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Are We Afraid to Talk about Love? Please Comment
July 26, 2021
One word frees us of all the weight and pain of life: that word is love.

Dear Exchange Community,

Last Monday, we quoted Ashely Montagu’s article, in one of the Art of Leadership books, where he wrote, “the teaching of love should be the central core of all early childhood curriculum – with all other subjects growing naturally out of such teaching.”

Two public comments on that ExchangeEveryDay were intriguing. Francis Wardle wrote that “While I totally agree with this view, I bet you can’t find love in any state early childhood standards.” And Joyce Kinney wrote: “Love this concept. I’m wondering about resources for accomplishing this. I can think of several but the word “love” isn’t included in the why’s of using specific strategies such as the Pyramid. Are we afraid of talking specifically about love?”

It’s a great question, so we’re asking you, Exchange readers, what you think. Is the early childhood field afraid to talk about love? And if so, why is that?

We’ve been looking at some of our Exchange resources which we think address the importance of love in early care and education: Illuminating Care, Heart-Centered Teaching Inspired by Nature and Happiness is Running through the Streets to Find You. But perhaps we need to be more explicit about using the word love?

Thanks so much for sharing your thoughts (in the comments) on this important topic. We’d love to hear from you.

With gratitude,
Your Exchange Team

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Comments (14)

Displaying 5 of 14 Comments   [ View all ]
Tiffany Peckham · July 27, 2021
Lincoln, Nebraska, Australia

I want to thank everyone for having an engaging conversation on the topic of love in early childhood education. I loved reading all of your perspectives. I'm glad we have this space to discuss important topics.

-Tiffany at Exchange

Linda Boss · July 26, 2021
University of WI-Platteville
Lewistown, PA, United States

There was a time when candidates for a position in ECE would say they wanted to work in this field because they loved children. I fear we may now convey the impression that loving children is not enough to qualify someone to do this important work.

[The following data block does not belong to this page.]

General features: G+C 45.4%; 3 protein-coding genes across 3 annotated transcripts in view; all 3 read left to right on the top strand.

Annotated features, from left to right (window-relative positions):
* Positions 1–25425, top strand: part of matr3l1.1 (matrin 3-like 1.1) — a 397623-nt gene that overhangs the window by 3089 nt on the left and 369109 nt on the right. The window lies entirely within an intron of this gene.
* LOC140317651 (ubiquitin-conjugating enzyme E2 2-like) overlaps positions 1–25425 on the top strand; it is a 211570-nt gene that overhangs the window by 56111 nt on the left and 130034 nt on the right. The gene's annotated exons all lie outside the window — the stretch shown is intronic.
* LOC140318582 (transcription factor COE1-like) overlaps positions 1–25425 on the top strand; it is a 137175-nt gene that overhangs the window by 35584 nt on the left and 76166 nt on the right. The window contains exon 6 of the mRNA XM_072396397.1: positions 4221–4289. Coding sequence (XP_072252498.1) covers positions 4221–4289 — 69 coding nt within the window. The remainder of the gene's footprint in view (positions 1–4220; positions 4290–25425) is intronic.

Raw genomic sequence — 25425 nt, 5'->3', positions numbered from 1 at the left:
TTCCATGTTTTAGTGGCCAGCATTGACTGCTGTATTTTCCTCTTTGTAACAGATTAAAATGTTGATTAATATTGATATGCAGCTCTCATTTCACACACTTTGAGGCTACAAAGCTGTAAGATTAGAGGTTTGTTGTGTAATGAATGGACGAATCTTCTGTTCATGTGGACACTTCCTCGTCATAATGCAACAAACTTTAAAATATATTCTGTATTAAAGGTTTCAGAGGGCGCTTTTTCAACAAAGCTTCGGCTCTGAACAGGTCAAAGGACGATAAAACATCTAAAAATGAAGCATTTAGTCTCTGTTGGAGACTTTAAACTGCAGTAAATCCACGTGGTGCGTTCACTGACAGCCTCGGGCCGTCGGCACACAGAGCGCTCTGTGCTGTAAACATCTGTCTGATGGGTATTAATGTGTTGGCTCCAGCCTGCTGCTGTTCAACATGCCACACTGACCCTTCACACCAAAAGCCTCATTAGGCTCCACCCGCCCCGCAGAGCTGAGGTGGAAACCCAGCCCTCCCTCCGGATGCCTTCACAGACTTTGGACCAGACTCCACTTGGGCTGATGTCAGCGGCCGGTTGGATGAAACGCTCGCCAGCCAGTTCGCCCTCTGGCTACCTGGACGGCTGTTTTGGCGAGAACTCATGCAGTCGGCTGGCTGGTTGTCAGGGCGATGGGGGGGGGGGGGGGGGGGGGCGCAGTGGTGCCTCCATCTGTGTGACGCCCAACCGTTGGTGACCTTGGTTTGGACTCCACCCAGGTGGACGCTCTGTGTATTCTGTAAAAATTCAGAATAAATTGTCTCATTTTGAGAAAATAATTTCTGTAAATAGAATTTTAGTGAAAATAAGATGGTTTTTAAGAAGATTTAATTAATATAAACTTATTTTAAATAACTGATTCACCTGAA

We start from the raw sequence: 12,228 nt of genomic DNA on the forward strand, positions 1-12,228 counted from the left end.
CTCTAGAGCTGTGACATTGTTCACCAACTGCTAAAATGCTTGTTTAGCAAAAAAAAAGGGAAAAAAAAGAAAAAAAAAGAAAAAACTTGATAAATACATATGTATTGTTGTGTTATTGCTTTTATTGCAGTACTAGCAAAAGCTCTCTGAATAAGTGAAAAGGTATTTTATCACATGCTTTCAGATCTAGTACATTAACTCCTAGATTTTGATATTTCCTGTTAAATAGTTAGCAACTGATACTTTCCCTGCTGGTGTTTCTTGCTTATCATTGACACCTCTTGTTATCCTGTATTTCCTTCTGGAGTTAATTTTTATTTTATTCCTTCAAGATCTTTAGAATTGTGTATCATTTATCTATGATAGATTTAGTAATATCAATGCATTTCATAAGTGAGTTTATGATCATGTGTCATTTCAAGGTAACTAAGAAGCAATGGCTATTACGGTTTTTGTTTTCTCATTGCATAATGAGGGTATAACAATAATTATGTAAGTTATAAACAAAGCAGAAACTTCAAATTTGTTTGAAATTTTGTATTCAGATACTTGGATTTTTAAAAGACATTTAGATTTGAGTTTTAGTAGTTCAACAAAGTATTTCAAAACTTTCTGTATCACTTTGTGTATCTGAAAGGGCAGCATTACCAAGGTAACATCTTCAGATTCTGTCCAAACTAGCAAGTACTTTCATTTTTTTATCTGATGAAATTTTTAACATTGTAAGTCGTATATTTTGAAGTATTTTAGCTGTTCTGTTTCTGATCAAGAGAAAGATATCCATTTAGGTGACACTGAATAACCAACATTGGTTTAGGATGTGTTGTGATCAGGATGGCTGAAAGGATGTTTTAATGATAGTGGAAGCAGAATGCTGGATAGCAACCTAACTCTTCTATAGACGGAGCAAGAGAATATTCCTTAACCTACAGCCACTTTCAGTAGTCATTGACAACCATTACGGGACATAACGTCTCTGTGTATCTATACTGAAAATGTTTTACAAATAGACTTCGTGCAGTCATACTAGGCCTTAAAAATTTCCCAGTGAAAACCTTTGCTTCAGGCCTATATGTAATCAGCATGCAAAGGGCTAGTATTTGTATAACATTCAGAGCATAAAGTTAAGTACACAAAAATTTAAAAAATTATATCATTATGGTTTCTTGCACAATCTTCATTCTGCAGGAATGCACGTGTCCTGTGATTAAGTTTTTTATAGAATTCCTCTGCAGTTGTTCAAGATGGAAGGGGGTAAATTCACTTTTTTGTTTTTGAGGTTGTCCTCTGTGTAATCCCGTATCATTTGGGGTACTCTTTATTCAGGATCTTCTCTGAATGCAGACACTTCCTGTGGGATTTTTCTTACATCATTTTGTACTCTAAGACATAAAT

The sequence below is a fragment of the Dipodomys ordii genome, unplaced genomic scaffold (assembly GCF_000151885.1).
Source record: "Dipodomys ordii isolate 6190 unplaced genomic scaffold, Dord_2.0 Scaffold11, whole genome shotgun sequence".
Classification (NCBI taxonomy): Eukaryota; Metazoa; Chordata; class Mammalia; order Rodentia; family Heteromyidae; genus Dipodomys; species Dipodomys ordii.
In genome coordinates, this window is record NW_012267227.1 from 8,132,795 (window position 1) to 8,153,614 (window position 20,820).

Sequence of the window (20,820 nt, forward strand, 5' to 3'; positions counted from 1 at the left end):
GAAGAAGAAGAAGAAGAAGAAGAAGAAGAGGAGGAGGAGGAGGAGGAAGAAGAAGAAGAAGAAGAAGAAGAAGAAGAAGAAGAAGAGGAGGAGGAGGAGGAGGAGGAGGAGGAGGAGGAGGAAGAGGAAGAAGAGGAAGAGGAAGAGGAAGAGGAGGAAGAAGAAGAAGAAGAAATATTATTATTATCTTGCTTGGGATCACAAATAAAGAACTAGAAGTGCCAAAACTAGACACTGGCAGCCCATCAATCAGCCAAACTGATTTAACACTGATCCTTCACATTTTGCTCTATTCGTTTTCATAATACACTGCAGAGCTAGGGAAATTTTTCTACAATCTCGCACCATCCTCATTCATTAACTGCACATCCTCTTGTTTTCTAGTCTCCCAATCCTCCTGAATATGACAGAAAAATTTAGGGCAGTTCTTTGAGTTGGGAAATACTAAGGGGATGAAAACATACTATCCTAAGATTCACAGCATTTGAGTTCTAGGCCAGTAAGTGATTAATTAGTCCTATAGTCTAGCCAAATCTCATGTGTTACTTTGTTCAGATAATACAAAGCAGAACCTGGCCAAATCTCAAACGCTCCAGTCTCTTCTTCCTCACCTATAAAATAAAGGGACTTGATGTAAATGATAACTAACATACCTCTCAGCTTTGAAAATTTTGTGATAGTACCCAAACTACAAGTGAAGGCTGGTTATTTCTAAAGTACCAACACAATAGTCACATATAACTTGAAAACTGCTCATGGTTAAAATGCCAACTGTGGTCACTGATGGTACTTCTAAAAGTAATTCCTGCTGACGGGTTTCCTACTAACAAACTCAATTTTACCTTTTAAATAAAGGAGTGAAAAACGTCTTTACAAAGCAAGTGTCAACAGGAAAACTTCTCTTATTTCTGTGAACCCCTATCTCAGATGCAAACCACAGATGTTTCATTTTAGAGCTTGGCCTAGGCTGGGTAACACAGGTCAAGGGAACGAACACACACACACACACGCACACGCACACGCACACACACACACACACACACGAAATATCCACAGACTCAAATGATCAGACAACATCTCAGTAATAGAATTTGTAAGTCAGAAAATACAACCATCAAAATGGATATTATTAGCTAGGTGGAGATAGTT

I think some questions to ask are "What does it mean to love children?" and "How do we demonstrate love of children through our work?" I think these would be good questions to add to the interview process.

Therese Wiart Jenkinson · July 26, 2021
Mount Royal University
Calgary, AB, Canada

I use to receive this daily and then I had to cancel my email. I missed the daily words of wisdom. I'm back!

Kirsten Haugen · July 26, 2021
Eugene, OR, United States

This is an even trickier issue for my male colleagues in ECE, many of whom I've gotten to know through the World Forum Working Group on Men in ECE. These are some of the most loving and values-driven people I know, and they often face incredible discrimination, usually in the form of doubt or suspicion, for choosing to care for young children. I would love to delve into the issue of love in ECE, and include the issues particular to men in the field. On a more positive note, there's a whole lot of love in the world of caregiving, and I'm super excited to read the book currently on my bedside table: Illuminating Care, by Carol Garboden Murray!

Joyce Kinney · July 26, 2021
Omaha, NE, United States

Glad to see Frances and I agree on this. Love is a concept that still has a lot of differing perspectives on it. I think it will be a while before it can show up in state standards, but maybe we look at other ways of saying it. I'm wondering if it might be expressed somehow in the New DAP. Think I'll take a look.

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